What it’s really like when it is your job to protect animals—three women share their fascinating stories

They are the environmental saviors our endangered animals rely on—meet the women who spend their lives protecting the UK's badgers, red squirrels and butterflies

The badger is one of our countryside's oldest mammals but its worst predator is man
(Image credit: Getty Images)

Working with animals can be rewarding, amazing, and life-enhancing. But what is it really like when your 9-5 is spent saving endangered species? We spoke to three women to find out.

Our Amazing Women series explores the lives of everyday women— our sisters, daughters, mothers and friends—and pays tribute to the amazing ways they engage in and benefit their community. 

The founder of Secret World Wildlife Rescue

Pauline Kidner of Secret World Wildlife Rescue holding an adult badger

(Image credit: Pauline Kidner)

Pauline Kidner, 70, is the founder of Secret World Wildlife Rescue. She lives on a Somerset farm with husband Derek, 74.

I first realized I needed to do more than care for rescued wildlife in 1988. I’d been looking after a tawny owl in our farmhouse kitchen and was looking forward to watching him fly back to his natural habitat. As I released him, he flapped about and ended up in the pond—I knew then I needed large enclosures and aviaries, so animals could get back into top condition.

Derek had inherited our farm from his father, but the milk quotas of the 1980s made our dairy herd non-viable, so we decided to run an open farm tourist attraction. People came to see how a farm worked and this funded the animal sanctuary we set up in 1993. People would bring me injured or orphaned foxes, otters, swans and bats. Now, we care for 5,000 wildlife casualties and orphans every year. But my name will always be synonymous with badgers.

I can’t rest until badgers are safe from politics

One of the oldest mammals in our countryside, they have been maligned for centuries. Along with many other farmers, we oppose culling badgers as a means of reducing this terrible disease in cattle. The Randomised Badger Culling Trial that began in 1997 was the largest Bovine TB experiment in the world, meant to establish if culling badgers played a part in controlling Bovine TB in cattle. However, in the years since, no method of culling badgers has proved successful and evidence shows the primary spread of TB is cow-to-cow, accounting for 86% of cases. Despite this, the culling continues.

Baby badger in the hands of rescuer Pauline Kidner

Rescued badger cubs are tested for TB at Pauline's centre

(Image credit: Pauline Kidner)

In 2001, I was invited by Defra, the Department for Environment, Food and Rural Affairs, to speak in front of the RSPCA, National Farmers’ Union and the Beef Association, who wanted to stop badger rehabilitation programmes like ours. We were the first rescue centre to test badger cubs for TB and our rehabilitation programme created new family groups in carefully selected new areas. They were shocked when I told them what we did. Cubs were brought to us from all over the country as so few sanctuaries would take them in, and we ensured every animal had the best chance of survival.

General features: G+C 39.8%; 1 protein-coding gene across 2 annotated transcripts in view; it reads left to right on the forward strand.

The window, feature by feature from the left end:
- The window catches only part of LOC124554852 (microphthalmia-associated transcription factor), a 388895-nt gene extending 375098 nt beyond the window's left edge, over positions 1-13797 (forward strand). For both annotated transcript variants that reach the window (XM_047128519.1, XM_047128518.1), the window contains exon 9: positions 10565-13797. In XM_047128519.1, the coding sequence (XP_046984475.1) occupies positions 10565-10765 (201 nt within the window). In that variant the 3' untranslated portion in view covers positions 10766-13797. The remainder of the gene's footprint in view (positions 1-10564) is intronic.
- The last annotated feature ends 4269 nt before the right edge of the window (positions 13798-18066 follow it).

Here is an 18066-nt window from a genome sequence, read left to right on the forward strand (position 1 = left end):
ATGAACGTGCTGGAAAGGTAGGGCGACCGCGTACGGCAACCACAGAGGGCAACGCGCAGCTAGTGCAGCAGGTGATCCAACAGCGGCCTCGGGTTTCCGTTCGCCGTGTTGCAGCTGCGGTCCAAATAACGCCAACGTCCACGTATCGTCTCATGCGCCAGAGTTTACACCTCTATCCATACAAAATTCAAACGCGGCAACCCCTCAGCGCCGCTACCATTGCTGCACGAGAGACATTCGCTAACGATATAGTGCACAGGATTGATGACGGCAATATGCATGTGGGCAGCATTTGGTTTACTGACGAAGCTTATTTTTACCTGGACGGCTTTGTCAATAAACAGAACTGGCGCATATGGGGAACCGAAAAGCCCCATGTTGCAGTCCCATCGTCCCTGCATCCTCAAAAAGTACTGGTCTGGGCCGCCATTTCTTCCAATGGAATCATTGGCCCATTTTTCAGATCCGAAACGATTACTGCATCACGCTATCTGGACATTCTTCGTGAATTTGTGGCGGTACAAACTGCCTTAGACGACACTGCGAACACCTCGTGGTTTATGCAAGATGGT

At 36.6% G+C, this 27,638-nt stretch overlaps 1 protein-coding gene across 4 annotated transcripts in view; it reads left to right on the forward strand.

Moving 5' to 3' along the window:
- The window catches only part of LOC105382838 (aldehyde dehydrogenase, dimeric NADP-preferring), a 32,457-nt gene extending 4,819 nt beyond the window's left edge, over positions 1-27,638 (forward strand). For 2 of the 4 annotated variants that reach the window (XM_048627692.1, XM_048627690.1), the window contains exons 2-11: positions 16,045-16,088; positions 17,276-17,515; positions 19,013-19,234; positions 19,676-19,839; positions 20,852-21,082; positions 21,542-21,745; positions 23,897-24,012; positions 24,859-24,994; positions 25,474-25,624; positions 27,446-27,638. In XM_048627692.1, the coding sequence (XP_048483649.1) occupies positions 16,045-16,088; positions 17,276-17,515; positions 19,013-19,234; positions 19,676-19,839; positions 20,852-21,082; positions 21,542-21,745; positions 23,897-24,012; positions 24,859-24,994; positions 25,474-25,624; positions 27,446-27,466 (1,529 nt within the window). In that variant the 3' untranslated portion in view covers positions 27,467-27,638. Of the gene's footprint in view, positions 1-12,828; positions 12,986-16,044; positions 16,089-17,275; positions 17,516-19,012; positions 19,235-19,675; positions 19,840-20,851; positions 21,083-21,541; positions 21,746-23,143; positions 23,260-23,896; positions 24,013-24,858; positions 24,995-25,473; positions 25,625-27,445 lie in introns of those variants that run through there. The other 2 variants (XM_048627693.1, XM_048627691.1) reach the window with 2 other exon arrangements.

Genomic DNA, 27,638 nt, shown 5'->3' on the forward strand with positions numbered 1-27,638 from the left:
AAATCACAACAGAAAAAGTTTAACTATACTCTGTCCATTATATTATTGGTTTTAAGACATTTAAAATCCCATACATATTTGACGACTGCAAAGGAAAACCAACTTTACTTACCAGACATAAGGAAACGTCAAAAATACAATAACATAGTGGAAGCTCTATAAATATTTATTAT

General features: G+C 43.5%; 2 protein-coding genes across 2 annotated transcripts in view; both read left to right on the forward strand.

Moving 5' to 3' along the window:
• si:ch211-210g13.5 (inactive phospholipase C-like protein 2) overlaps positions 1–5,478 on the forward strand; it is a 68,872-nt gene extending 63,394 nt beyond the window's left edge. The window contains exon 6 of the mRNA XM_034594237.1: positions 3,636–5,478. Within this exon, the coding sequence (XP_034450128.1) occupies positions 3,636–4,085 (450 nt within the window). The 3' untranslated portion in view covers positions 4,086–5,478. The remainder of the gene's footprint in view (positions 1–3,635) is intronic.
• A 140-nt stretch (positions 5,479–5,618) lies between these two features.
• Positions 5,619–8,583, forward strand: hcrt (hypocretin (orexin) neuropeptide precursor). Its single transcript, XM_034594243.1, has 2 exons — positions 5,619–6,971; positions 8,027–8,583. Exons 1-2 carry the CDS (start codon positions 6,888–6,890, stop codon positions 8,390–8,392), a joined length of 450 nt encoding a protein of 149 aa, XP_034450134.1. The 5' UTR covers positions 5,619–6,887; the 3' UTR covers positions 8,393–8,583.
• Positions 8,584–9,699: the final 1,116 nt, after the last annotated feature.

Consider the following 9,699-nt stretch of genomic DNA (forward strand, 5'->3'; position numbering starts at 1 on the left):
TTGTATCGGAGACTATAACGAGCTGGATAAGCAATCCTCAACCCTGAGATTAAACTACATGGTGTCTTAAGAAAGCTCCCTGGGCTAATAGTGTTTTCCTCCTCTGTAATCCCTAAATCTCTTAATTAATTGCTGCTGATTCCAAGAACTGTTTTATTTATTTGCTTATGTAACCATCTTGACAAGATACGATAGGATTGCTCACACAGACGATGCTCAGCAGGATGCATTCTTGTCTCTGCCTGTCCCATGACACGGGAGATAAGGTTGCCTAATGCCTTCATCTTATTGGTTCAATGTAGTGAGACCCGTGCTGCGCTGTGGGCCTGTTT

This led to my co-authoring the 2001 Badger Rehabilitation Protocol with Defra and the Badger Trust. It is still quoted in Parliament and encouraged confidence in the care of badgers in wildlife centres and by farmers, landowners and vets. Everything in wildlife is necessary and removing anything affects everything. Humans are a badger’s main predator and a third of the population has been shot or cage-trapped in the last few years. The only thing we should be doing for wild animals is helping when human interaction has caused the problem.

Baby badger being bottle fed

Pauline makes sure every animal has the best chance of survival

(Image credit: Pauline Kidner)

We rescue adult badgers after road traffic accidents and put elderly adult badgers to sleep if they’re severely injured from territorial fights. Sometimes, returning them to the wild would only sentence them to another battle.

It is only through education that we can make people aware how fragile British wildlife is. We built an educational barn and give talks to schools and the public about environmental topics. We offer a programme for vets, as during six years of veterinary school, minimal time is given to wildlife education. Although the pandemic forced us online, people all over the world can now take our courses.

I said I’d retire when I was 70 but I can’t rest until badgers are safe from politics. In Wales, a badger vaccination programme and better cattle control strategies have reduced incidences of TB and I hope our government takes notice. It’s my hope that I have inspired children, the public, vets and other sanctuaries to commit to responsible, kind wildlife work.

✢ Secret World is raising funds for a new treatment centre. To support them, visit secretworld.org

Badger sitting in bluebells

Sadly, not every rescued badger is well enough to be returned to the wild

(Image credit: Getty Images)

The senior conservation officer for The Wildlife Trust

Rachel Cripps from the Wildlife Trust

Rachel joined Lancashire Wildlife Trust in 2012 as a red squirrel field officer

(Image credit: Rachel Cripps)

Rachel Cripps, 37, is senior conservation officer for The Wildlife Trust for Lancashire, Manchester and North Merseyside. She lives in Liverpool with husband Matt, 36, dogs, Max and Reed, and chickens, Peggy, Penny and Big Pat.

During a study break in Formby, Merseyside, I remember telling a friend that the area was a stronghold for red squirrels. I was studying Zoology at the time and was sad to think a recent squirrel pox outbreak meant the local population was in decline. ‘Wouldn’t it be amazing if one day, I was back here working with red squirrels?’ I said. A few years later, that dream came true. After a Master's in Ecology, I joined Lancashire Wildlife Trust in 2012 as a red squirrel field officer, before becoming senior conservation officer last year.

I’ve hand-reared many orphans—sometimes they are so tiny their eyes are still closed and they need night feeds

Red squirrel field officer was the best job title for the best job. There’s no better sight than a red squirrel with full ear tufts blowing in the wind. They are agile acrobats and when storing food for winter, they tear it into strips and hang it to dry over branches so it doesn’t rot. Reds are native, whereas the grey squirrel was introduced from North America, brought over as an ornamental species for Victorian estates. Since then, reds have been fighting for survival.

Greys out-compete reds, eating food sources before they are ripe so there’s nothing left for reds. This competition has caused a gradual decline in the red population. But when greys carry squirrel pox, the decline is up to 25 times faster. There’s no vaccine, so all we can do to help is create grey-free habitats.